Synopsis: A gay bachelor party turns spooky when sinister spirits are suddenly summoned.
Stars: Travis Coles, Michael Urie, Frankie Grande, Nicholas Logan, Troy Iwata, Noah Ricketts, Sean Grandillo, Camden Garcia, Veanne Cox
Director: Wesley Taylor, Alex Wyse
Running Length: 74 minutes
TMMM Score: (7/10)
Review: Do you want to know what I did after finishing Summoning Sylvia? I ate a big ‘ole slice of humble pie with a side serving of my words. Yep, it was a dish I deserved too, because I had committed a foolish sin that all critics must always strive to avoid. I looked at the poster and thought I knew precisely what kind of movie was about to stream my way. Not that there was anything disastrous about the poster, mind you, but a film about a gay bachelor party that goes off the rails thanks to an unwelcome haunting felt like it needed something better than what I could cook up quickly on a layout app.
To be fair, Summoning Sylvia is thin on originality and low on budget, but writer/directors Wesley Taylor and Alex Wyse have managed to fill in whatever gaps are present by finding the right cast to keep viewers more than sufficiently entertained. Add in a script that is quick with quips and rapid-fire inside (Broadway/drag) baseball dialogue used to amp up your standard ghost story mystery, and you have a surprisingly effective comedy that works far better than it should.
Before Larry (Travis Coles, Together Together) ties the knot with Jamie (Michael Urie, Single All the Way), his friends have surprised him with a weekend away at a stately house with a spooky past. According to Reggie (Troy Iwata, Dash & Lily), the original owner was Syliva (Veanne Cox, Miss Firecracker), a woman executed for murdering her son, supposedly doing the deed and hiding his body in the house. Always up for tricks, Nico (Frankie Grande, Spree) decides to get a rise out of his friends by holding a séance to see if Sylvia is up for a conversation. Of course, this dark ceremony doesn’t go as planned, and soon, all sorts of unexplained events are happening.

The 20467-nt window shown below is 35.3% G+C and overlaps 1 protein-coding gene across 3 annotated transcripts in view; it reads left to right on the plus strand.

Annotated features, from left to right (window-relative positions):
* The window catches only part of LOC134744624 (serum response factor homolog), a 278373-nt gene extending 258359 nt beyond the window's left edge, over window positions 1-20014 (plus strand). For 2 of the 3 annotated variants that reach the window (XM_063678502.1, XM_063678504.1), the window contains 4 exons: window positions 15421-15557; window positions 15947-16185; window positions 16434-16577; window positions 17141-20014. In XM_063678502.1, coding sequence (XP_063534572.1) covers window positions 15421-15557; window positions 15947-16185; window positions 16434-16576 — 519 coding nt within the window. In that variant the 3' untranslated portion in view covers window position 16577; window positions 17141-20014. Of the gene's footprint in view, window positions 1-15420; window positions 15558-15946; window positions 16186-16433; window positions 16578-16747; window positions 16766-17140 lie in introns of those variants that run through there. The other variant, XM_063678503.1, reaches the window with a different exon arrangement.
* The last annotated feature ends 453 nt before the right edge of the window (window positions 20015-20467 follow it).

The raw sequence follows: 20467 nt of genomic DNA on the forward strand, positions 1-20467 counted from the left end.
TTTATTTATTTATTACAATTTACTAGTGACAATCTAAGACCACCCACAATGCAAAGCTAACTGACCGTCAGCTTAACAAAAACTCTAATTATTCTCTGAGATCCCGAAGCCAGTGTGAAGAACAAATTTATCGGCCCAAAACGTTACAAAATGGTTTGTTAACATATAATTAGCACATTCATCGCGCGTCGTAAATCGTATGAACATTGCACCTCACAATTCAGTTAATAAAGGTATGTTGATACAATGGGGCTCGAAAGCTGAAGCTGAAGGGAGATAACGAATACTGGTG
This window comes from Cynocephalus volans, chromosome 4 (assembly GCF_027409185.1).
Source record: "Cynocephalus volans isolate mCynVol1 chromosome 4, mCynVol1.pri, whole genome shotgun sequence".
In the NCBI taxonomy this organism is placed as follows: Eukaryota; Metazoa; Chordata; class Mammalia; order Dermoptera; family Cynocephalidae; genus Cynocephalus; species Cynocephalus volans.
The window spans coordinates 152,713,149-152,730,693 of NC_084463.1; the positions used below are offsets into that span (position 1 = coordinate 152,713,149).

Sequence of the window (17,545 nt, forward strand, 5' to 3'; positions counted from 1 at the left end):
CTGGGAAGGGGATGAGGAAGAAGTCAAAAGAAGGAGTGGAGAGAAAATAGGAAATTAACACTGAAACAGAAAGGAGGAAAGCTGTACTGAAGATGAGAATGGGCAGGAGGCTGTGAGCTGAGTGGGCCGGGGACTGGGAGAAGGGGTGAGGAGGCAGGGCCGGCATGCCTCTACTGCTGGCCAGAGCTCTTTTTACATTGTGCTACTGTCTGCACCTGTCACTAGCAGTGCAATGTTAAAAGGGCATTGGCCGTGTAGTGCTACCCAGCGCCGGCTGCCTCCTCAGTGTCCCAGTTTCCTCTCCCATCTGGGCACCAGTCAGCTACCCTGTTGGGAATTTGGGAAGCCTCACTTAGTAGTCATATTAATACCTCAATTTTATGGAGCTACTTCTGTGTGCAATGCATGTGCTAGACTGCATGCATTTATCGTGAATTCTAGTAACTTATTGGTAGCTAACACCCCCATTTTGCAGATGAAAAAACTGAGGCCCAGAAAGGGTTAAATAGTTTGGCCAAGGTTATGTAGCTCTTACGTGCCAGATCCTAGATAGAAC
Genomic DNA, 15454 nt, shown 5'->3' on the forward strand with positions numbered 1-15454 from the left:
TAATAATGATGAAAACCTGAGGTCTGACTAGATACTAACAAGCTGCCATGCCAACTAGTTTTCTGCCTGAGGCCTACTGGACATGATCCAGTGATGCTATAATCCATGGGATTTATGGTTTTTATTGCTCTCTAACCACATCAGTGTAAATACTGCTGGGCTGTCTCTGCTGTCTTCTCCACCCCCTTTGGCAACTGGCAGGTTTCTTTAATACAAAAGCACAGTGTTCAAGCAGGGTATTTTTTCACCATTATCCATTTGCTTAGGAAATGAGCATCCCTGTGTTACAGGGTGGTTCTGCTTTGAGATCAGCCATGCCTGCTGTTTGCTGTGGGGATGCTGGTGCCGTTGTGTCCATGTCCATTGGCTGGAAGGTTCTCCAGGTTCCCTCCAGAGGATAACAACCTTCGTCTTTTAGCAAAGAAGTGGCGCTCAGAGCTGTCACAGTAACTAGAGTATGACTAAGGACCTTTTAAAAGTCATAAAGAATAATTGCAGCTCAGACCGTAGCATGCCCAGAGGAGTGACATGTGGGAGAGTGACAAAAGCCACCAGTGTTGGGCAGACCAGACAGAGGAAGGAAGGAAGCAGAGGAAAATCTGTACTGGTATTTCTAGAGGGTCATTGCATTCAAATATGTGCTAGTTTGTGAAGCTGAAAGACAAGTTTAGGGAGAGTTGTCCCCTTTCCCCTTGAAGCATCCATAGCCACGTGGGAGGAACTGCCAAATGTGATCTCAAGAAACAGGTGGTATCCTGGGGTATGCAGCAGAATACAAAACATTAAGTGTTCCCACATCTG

Around the same time, Jamie’s older (straight) brother Harrison (Nicholas Logan, I Care A Lot) arrives on Larry’s invite. A veteran and recovering alcoholic, he’s unprepared for the wave of LGBTQ+ energy that greets him, the offer of a variety of cocktails, or the possibility that a ghost has been let loose in the house and may be trying to trim the wedding party. As the boys attempt to make it through the night, some get closer while inevitable tea is spilled involving loyalties. There’s also that pesky Scooby-Doo-ish mystery to be solved.
Taylor and Wyse have a good ear for comedy (a running joke is Noah J. Ricketts’ Kevin still pining over an ex-texting-boyfriend that turned out to be an algorithm) and have cast the film well with actors that have an undeniable aura of watchablity. At 74 minutes, the movie is over in a flash, and despite a bit of sag in the middle when Harrison gets added into the mix, and there’s a natural adjustment period, it moves at an amicable pace.
These fun finds are rare, sadly, often because their limited marketing budgets make them so easy to pass up. This is one not to let slip by. The performances are solid, led by Coles and nearly stolen by Grande’s well-timed line readings. I also enjoyed Iwata as the tightly wound, organized one of the bunch. Always just at his breaking point, Iwata laid it on thick but not heavy. Summoning Sylvia may not be destined to be a cult classic, but it’s going to be one that will (and should) succeed on word-of-mouth buzz. What’s more, I think there’s room for more films with this cast and crew if Taylor and Wyse can develop another scenario that would fit.